Once you’re familiar with the basics and need to look up stuff, check out the API, which is pretty readable, although you need to be comfortable with types to make sense of it. And that brings us to functional programming.

Functional Programming

Functional programming is one of Scala’s main advantages. For data engineering it is a natural way of coding as (referentially transparent) functions operate on immutable data structures. It’s a core part of the language rather than crowbarred in after the fact, as with Java. The most accessible book I have found that does not require you to master Haskell first is Alvin Alexander’s Functional Programming Simplified. It goes well with Scala Exercises’ Scala Tutorial, which is about functional loops, tail recursion, higher-order functions, and so on.

If that’s too simple, there is always Functional Programming in Scala, also known as ‘the red book’. This leitmotif of the book is re-implementing classic functional patterns, which may or may not be up your alley. The companion booklet is a worthwhile investment though.

Again, if you enjoy listening more than reading, Coursera have a specialization that may be of interest to you. It’s taught by Martin Odersky.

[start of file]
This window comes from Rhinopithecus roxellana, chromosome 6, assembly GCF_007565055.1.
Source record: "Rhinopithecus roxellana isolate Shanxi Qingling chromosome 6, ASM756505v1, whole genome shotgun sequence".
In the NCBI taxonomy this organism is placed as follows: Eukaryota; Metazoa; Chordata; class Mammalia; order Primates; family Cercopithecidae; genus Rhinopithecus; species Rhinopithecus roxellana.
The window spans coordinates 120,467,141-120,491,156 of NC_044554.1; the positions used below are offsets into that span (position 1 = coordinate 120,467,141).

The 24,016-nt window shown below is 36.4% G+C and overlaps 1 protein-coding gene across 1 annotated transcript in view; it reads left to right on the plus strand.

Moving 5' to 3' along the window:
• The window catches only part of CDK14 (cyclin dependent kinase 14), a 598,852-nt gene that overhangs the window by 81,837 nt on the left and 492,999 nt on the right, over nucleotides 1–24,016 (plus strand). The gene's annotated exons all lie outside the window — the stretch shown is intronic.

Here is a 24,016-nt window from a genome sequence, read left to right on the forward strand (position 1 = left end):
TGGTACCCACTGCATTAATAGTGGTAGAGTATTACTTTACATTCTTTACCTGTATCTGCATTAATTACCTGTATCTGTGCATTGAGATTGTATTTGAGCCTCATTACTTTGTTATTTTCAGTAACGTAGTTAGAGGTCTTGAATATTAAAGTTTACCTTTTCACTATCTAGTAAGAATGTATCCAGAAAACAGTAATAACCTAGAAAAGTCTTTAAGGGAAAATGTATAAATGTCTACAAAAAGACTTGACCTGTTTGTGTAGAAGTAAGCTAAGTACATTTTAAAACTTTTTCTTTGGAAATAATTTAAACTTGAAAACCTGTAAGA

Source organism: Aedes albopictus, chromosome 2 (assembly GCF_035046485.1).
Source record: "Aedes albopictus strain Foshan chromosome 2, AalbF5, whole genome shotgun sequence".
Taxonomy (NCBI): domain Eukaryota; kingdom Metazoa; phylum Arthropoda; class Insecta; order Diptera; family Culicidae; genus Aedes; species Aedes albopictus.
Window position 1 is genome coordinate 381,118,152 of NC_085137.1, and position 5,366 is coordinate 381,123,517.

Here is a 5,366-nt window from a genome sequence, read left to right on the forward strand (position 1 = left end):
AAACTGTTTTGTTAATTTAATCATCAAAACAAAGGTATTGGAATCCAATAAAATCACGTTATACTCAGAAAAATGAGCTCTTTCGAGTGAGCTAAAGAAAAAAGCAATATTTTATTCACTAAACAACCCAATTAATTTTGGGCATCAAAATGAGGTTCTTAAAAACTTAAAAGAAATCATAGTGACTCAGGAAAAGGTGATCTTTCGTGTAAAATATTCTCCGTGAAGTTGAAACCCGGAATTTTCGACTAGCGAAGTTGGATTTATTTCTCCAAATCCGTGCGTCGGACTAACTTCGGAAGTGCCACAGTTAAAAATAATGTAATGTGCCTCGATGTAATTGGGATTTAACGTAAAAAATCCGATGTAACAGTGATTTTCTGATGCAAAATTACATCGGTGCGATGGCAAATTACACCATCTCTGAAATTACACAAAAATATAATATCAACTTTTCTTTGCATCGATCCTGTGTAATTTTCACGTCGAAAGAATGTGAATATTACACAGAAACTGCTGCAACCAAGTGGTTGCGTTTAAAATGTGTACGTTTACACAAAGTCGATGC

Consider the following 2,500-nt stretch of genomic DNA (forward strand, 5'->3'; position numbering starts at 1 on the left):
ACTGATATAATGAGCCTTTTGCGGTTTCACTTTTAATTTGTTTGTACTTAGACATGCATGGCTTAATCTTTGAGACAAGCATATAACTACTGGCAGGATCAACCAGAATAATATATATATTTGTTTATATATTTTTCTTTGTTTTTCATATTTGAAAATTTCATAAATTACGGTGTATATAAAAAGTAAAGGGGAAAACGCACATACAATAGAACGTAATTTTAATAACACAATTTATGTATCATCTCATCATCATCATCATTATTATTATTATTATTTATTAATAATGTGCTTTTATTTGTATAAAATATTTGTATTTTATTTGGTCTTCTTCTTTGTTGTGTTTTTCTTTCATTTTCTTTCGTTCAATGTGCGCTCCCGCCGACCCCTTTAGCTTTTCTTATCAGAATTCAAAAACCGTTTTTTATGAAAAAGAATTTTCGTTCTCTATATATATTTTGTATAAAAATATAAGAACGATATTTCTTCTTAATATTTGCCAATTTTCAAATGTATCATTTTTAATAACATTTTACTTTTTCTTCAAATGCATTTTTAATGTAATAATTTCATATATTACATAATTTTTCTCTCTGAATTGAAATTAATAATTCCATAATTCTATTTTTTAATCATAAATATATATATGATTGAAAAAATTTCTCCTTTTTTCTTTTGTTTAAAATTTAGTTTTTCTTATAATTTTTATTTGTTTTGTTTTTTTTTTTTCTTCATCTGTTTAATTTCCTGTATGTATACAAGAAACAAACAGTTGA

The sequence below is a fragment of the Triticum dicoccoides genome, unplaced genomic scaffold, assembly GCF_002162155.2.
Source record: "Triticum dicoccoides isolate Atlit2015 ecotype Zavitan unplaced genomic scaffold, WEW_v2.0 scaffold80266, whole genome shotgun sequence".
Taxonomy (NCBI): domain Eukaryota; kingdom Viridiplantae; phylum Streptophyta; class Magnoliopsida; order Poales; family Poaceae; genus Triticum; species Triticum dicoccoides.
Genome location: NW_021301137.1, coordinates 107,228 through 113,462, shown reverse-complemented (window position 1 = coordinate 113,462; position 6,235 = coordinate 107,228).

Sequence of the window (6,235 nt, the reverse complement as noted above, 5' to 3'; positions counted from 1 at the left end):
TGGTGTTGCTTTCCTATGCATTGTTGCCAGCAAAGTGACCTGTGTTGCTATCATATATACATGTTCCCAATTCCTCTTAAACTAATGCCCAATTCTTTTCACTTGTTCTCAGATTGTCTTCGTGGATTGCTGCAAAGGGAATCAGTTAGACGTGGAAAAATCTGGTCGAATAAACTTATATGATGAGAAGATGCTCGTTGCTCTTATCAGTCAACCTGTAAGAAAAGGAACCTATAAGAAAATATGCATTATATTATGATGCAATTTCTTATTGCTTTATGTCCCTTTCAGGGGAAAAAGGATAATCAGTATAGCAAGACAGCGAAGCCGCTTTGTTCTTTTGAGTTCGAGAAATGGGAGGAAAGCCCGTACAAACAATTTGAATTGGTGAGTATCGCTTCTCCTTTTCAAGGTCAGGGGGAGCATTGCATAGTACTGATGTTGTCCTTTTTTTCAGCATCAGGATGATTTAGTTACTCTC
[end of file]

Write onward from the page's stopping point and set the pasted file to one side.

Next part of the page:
Category theory and functional programming go somewhat hand in hand, although many resources are not accessible unless you already know category theory and functional programming. Scalaz is a library that in my opinion follows that pattern: unless you’re already familiar with the material, you won’t be able to understand much of it. Cats is another such library, but it’s easier to understand than Scalaz. And with Scala Exercises you can learn most of the basic concepts by trying stuff out in an online REPL and seeing what it looks in actual code.

Underscore’s Creative Scala is mostly about fundamentals: lists, recursion, and abstract data types. But it’s a quick read at under 200 pages. They also offer more advanced e-book on Cats and Shapeless.

Testing

There are a couple of frameworks for unit testing in Scala: ScalaTest and Specs2. Testing in Scala talks about both methods, on top of which it also talks about ScalaCheck and EasyMock.

My preference goes out to ScalaTest because I think its DSL is nowhere near as messy as Specs2’s. ScalaCheck is great for property-based checks, and the user guide is by far the best resource. It’s concise, detailed, and contains pretty much all you’ll need to get started with property-based testing in Scala.

If you are curious about mutation testing in Scala, there is stryker4s, but the last time I checked it, it did not very perform all that well on production code.

sbt

While dependency management with Gradle or Maven is possible, sbt is more or less the standard in the Scala community. It has the best support, although its DSL takes some getting used to.

The reference manual talks about what you need to know: directory structure, basic commands, and syntax. If that does not suit you, I suggest Getting Started with sbt for Scala.

Have fun with Scala!